Tuesday, September 15, 2009


So yesterday was a post on training, and since I have read so much on it and think about it so frequently I wanted to expand on it a bit more. First, all people and bodies are different. Everyone responds differently to stimulus and recovers at verying rates. Therefore, one person should never be doing anyone else's training regimen. This also applies to dieting. The exception might theoretically be twins or two individuals who were almost identical in tests such as metabolic rate, cell reproduction, existing physical conditions, and their needs for training. General recommendations can be made for the masses, but these should always always be tailored.

Second, I love training myself and coaching others. I wish I could do this as a full time job. Everyone who let me observe them and then train them would eventually become whatever their heart's desired. Anyway, I wish I coached people. Maybe I should write a book or something instead.

Lastly and mostly what I wanted to delve further into is the subject of special abilities of a physical nature or assets as it relates to climbing. This is referring to a strength that is so far above average that it is unique or would be desired by anyone who knew of it. Several examples would be the open hand strength of Jimmy Webb or Dave Graham, the timing of Tyler Landman, the total muscular fitness of Alex Puccio, the lock-offs of Iker Pou, the close-handed talents of James Litz, or Dave Graham's understanding of compression climbing. These people possess unmatched abilities. Perhaps they began with more of this than everyone else, but more likely they have always been pushing something that comes naturally or something preferred. These are just a few examples, but having such a highly developed ability can make one a world class climber. Some people will never be close to such an ability, while others like Dave Graham, Fred Nicole, or Chris Sharma may have multiple ones. However, anyone can train for such a goal, and with the right choices can vastly and quickly improve whatever is desired. Obviously the most arduous would be improving upon weaknesses. One must be committed in making their weakness of paramount importance almost to the point of obsession. This type of training is the least fun and takes the longest, but will yield the most return. For example, what is Tommy Caldwell's weakness? While he has no special climbing talent that would be higher than the 90th percentile, he has virtually no weaknesses other than missin a portion of a digit, which can be argued as a special ability in disguise. Well, that's enough with the training for one post.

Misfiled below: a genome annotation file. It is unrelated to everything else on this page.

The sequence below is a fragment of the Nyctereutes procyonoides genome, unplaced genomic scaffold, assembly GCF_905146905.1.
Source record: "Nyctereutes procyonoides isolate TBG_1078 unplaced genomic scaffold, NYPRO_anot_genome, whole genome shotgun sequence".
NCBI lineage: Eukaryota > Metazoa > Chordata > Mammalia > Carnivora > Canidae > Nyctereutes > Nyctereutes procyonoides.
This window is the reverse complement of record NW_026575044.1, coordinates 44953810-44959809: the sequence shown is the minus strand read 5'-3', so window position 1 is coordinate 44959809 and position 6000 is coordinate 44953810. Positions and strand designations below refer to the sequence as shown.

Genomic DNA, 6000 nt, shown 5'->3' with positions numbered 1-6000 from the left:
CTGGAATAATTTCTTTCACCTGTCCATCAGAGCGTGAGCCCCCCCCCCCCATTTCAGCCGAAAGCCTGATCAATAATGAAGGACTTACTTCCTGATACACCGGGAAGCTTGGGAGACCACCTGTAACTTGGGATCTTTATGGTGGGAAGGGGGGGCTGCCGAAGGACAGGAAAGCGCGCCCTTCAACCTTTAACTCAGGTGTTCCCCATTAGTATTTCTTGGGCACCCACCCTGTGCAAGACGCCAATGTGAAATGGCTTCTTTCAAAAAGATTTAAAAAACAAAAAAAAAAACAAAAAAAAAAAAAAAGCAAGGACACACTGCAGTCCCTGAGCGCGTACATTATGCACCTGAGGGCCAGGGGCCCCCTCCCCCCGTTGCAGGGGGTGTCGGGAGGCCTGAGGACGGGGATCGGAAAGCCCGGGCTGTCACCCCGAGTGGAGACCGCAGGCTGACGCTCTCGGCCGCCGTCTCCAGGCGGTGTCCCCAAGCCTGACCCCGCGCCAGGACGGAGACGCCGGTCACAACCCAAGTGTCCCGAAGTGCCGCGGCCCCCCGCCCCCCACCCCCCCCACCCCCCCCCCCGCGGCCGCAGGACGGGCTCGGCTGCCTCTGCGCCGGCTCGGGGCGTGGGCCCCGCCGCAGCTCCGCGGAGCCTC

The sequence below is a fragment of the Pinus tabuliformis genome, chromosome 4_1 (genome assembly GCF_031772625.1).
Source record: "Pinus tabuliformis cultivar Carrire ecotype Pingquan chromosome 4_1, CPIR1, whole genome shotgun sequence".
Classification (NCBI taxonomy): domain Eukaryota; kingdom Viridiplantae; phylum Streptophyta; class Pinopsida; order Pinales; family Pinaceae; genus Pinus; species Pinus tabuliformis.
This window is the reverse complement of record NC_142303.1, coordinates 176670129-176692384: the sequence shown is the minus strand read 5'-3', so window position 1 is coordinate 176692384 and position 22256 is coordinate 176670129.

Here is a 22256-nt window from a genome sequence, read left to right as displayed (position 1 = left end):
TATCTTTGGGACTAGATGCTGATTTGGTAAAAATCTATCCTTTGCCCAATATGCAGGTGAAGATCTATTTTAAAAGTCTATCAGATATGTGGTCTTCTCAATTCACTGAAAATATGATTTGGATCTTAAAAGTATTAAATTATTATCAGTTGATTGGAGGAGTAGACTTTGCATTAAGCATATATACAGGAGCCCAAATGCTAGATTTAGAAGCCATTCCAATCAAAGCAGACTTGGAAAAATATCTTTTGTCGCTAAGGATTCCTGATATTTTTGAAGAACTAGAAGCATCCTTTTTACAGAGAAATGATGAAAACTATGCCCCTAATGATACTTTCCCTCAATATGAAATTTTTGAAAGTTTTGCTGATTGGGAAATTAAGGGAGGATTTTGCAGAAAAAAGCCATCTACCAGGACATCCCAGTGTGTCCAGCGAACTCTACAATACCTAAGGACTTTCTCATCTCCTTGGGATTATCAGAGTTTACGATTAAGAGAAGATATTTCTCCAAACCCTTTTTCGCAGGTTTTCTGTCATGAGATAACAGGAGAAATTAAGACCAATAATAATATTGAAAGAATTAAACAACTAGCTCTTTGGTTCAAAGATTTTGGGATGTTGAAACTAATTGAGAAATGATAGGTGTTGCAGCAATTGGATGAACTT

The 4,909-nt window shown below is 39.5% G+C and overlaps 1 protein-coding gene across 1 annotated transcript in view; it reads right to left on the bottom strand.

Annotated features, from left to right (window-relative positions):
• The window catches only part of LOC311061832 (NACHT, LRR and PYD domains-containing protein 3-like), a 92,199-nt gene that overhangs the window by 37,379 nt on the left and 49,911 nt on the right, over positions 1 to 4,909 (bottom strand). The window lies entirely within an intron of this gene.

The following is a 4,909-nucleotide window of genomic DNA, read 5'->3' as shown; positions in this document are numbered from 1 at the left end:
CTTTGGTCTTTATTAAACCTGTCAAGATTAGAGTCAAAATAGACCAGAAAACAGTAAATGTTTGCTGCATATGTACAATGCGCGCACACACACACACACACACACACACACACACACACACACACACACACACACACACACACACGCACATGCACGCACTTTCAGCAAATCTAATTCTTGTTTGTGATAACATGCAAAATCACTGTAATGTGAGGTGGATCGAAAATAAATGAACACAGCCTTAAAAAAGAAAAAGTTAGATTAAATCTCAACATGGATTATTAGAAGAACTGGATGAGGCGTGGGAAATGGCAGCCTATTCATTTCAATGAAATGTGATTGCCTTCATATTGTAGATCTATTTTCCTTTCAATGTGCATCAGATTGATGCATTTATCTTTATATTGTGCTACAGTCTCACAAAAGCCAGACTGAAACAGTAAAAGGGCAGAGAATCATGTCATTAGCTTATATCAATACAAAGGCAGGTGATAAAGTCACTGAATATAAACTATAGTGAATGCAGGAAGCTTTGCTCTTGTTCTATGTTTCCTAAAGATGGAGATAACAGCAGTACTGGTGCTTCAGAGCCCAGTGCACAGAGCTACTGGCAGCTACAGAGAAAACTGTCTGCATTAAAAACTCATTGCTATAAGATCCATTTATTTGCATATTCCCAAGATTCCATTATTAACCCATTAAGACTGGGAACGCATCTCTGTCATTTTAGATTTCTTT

No comments: